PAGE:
The Assam Forest Department had very little means to protect its fauna. 19 Whatever sporting rules did exist in the Assam Forest Manual, the Assam administration had no doubt that it was only a 'dead letter'. Rampant killing of the rhino attracted the attention of the public too. There was already public concern about the protection of rhinos in Kaziranga. 20 Several Assamese, and also British officials, in Sibsagar expressed their dissatisfaction in the deplorable condition of the game in the forests of Kaziranga. In 1903 Times of Assam published a letter decrying the extensive killing of the animals. The letter lamented the rampant manner in which the local Mikir tribe had taken to the profession of killing the animals. By this time even hunters from Bengal arrived in large numbers to have an experience of killing the animals resulting in a reckless and indiscriminate destruction of the all the game in the province.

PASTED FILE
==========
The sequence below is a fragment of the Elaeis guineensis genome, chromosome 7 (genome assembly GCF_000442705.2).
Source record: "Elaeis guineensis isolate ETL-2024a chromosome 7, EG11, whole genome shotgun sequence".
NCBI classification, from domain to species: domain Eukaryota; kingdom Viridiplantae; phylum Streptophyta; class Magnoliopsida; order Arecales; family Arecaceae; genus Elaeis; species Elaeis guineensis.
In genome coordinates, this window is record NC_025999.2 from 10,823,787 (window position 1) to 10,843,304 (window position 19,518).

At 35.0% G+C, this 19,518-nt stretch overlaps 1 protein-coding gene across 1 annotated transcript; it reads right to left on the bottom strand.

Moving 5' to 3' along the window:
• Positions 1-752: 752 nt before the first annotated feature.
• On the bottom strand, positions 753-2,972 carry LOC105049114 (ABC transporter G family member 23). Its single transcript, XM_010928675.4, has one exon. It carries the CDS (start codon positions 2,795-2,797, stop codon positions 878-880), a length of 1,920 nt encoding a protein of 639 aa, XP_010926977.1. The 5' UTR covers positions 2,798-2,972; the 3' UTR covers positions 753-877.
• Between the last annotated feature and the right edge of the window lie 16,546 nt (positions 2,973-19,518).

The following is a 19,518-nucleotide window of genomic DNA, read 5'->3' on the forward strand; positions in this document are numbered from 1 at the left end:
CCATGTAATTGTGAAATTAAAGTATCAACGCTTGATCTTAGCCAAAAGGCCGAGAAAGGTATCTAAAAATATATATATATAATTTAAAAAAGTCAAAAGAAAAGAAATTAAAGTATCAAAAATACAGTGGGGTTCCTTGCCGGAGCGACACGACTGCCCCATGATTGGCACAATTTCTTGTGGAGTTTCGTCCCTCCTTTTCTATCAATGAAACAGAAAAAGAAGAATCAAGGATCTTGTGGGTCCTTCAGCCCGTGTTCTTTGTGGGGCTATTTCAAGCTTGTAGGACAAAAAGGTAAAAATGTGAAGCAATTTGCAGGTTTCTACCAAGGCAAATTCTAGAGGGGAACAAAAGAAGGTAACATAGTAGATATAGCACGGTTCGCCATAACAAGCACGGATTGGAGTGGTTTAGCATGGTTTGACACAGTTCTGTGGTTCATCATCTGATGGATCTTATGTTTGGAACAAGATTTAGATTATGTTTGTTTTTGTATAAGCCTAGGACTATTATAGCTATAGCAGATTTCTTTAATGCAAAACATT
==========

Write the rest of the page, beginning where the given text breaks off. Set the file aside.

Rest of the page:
The rhino, unlike the elephant, however, was a species which was neither relegated to the backseat nor ardently sought after by the pre-colonial state. The earliest mention of the rhino in regional religious texts was that of Kalikapurana where sacrifice of the rhinoceros, which was in practice in the Kamakhya temple, had been described. 21 Although rarely associated with domestic practices it used to live on the grassy land. As the latter worked as cultivable agricultural land, the threat to its habitat was under constant pressure. However, a comparatively low pressure of agrarian expansion and the conflicts with its habitat never acquired a serious magnitude. The early nineteenth century accounts of the rhino, describing it as living in 'the most densest and retired parts of the country' also claimed mention of the use of rhino horn for medicinal purposes. By the early decades of the nineteenth century, Assam acquired a place for its rhino horn along with bees wax and others, as key forest produces. 22 Few others also noticed the domestication of the rhino. 23 Another nineteenth century record also mentioned private ownership of rhinos. 24 John M'Cosh, a commissioned traveller to Assam, writing in 1836, mentioned the export of the young calves to Europe. By the early twentieth century entry of mercantile capital into rhino horn trade became well-known. 25 The gradual expansion of the agrarian frontier into the un-classed forested zone, characterised by grass land, also worked as a new deterrent to the animal's habitat. An animal, found in scattered places and often killed for its horn trade, gradually came to be identified as a rarity (Dinerstein& Mccracken 1990). An estimate taken in 1912 in Kaziranga indicated the number of one-horned rhino at 100. 26 Possible extinction of some animals, like the American Bison, also already drew the attention of wildlife conservationists. 27